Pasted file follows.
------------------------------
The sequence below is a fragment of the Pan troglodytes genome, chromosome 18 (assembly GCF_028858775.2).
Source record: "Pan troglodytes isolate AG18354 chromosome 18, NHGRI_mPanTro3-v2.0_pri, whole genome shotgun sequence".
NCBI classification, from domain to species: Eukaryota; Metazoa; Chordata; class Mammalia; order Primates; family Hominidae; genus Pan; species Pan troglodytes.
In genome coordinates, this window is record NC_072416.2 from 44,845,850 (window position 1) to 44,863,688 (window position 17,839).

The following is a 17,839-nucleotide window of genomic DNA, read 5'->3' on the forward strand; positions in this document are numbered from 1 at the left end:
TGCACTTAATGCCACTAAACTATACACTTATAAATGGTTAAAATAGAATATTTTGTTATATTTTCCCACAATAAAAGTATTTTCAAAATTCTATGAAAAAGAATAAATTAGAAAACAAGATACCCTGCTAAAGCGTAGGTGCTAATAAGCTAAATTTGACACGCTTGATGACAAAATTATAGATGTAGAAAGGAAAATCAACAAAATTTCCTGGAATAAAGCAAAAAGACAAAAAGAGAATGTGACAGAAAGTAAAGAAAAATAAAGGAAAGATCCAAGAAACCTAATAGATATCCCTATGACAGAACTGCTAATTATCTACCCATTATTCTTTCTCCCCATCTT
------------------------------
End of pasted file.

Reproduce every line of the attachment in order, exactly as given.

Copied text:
The sequence below is a fragment of the Pan troglodytes genome, chromosome 18 (assembly GCF_028858775.2).
Source record: "Pan troglodytes isolate AG18354 chromosome 18, NHGRI_mPanTro3-v2.0_pri, whole genome shotgun sequence".
NCBI classification, from domain to species: Eukaryota; Metazoa; Chordata; class Mammalia; order Primates; family Hominidae; genus Pan; species Pan troglodytes.
In genome coordinates, this window is record NC_072416.2 from 44,845,850 (window position 1) to 44,863,688 (window position 17,839).

The following is a 17,839-nucleotide window of genomic DNA, read 5'->3' on the forward strand; positions in this document are numbered from 1 at the left end:
TGCACTTAATGCCACTAAACTATACACTTATAAATGGTTAAAATAGAATATTTTGTTATATTTTCCCACAATAAAAGTATTTTCAAAATTCTATGAAAAAGAATAAATTAGAAAACAAGATACCCTGCTAAAGCGTAGGTGCTAATAAGCTAAATTTGACACGCTTGATGACAAAATTATAGATGTAGAAAGGAAAATCAACAAAATTTCCTGGAATAAAGCAAAAAGACAAAAAGAGAATGTGACAGAAAGTAAAGAAAAATAAAGGAAAGATCCAAGAAACCTAATAGATATCCCTATGACAGAACTGCTAATTATCTACCCATTATTCTTTCTCCCCATCTT